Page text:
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The more you can do to protect your online privacy, the less likely you'll have any fallout if you are the victim of a data breach. You're also less likely to wind up with your account being hacked. But it goes beyond that. You also don't want big data companies knowing everything you're doing online. You don't want them being able to figure out what products you've bought recently or even what search terms you used. Beyond that, there is also the problem of thieves who will try to figure out when people are away and rob people's homes.
If you want to have more privacy but are feeling overwhelmed and don't know where to start, don't worry! You're in the right place. Here we cover some easy privacy habits you can create which are not intrusive in your everyday life but which make all the difference from a privacy standpoint.
When navigating directions
Use your car GPS, a Garmin or other product for GPS directions when driving. Do not use your phone for this. Sure, now your car or Garmin knows where you are, but at least it's not your phone provider, Google, Apple or anyone else who additionally knows what you've searched for or what you've bought recently.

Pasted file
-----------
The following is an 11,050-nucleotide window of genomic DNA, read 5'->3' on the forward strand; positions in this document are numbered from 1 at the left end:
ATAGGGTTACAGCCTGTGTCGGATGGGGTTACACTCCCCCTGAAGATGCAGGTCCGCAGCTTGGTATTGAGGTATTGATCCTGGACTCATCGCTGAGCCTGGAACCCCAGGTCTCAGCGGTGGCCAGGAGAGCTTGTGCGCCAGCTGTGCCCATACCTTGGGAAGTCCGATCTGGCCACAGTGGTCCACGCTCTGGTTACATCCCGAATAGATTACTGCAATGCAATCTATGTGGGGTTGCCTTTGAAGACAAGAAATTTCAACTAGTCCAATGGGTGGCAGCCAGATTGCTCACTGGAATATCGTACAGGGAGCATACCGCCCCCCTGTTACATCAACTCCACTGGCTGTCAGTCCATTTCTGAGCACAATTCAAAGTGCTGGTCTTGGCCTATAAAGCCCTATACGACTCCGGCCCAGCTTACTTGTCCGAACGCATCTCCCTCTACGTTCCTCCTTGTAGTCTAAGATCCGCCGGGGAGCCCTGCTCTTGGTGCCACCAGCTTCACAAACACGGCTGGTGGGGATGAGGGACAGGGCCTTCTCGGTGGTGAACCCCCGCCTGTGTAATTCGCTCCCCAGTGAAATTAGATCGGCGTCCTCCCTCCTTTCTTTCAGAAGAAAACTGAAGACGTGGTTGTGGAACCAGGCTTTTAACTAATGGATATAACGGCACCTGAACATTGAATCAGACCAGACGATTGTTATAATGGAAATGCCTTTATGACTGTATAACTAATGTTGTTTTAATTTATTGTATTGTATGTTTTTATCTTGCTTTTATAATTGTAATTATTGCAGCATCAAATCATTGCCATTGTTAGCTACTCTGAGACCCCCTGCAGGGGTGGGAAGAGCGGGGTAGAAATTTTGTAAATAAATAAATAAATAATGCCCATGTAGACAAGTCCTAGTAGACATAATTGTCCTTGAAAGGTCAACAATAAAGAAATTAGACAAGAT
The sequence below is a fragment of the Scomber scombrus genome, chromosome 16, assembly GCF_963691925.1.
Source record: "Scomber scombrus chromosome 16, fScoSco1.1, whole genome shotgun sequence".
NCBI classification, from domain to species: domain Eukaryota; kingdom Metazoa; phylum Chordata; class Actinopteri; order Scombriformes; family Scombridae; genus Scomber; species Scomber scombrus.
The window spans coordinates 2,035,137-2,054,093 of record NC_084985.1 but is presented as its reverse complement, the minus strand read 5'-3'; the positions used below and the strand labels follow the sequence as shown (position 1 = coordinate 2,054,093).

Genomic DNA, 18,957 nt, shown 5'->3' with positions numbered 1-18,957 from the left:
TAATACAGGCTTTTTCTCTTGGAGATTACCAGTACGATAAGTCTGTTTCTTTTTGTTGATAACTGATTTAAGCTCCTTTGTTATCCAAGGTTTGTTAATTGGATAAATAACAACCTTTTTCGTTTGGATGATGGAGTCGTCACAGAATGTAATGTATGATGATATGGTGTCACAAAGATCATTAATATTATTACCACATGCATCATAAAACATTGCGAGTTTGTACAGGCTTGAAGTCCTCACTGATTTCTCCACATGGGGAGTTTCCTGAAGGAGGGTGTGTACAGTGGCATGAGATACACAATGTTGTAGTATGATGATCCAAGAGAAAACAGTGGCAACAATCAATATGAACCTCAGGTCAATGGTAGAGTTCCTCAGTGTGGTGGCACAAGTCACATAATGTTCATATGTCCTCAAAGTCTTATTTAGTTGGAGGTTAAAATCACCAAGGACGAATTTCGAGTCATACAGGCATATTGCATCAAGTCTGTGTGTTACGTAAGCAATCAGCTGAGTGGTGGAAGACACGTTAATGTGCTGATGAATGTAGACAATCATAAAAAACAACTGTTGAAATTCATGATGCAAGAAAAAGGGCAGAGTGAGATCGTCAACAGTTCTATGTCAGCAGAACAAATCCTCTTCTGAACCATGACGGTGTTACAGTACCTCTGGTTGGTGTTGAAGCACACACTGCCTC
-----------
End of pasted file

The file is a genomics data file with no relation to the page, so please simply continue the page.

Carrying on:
Search engine privacy
Do not use Google or Bing as your search engine unless you really feel the privacy trade-offs are worth it. Instead use DuckDuckGo or another privacy-oriented search engine. If you must use Google or Bing, consider using it only for certain searches and use DuckDuckGo for the remainder. Splitting your searches across several search engines anyway ensures that no single one of those know everything you've searched for.
Split purchases across different stores
Don't purchase everything online from one major store. For example, don't immediately go for Amazon for all of your home products. Instead buy some of your items from other stores. Walmart and Target can often be cheaper for certain items anyway. This way, no one company knows what the majority of your home purchases are.
Don't keep your phone on 24/7
Turn your phone off for occasional periods of time when you're out and about. Do this especially when it might cause large jumps or gaps in your location data. Sometimes I turn mine off in the middle of a journey for exactly the purpose of not wanting my location to be tracked.
Practice good password hygiene
Use strong and unique passwords, and change your passwords periodically. That way if you're the victim of a data breach elsewhere, at least hackers can't use that password to get into your email account. This is a bigger deal than it first might seem, because if they gain access to your email account they can ask for your banking password to be reset and get into your bank account that way, for example. So guard that account carefully. In particular, your email password and banking passwords should all be extremely strong and unique. Changing passwords periodically ensures that you always have a "moving target" that is harder for hackers to get.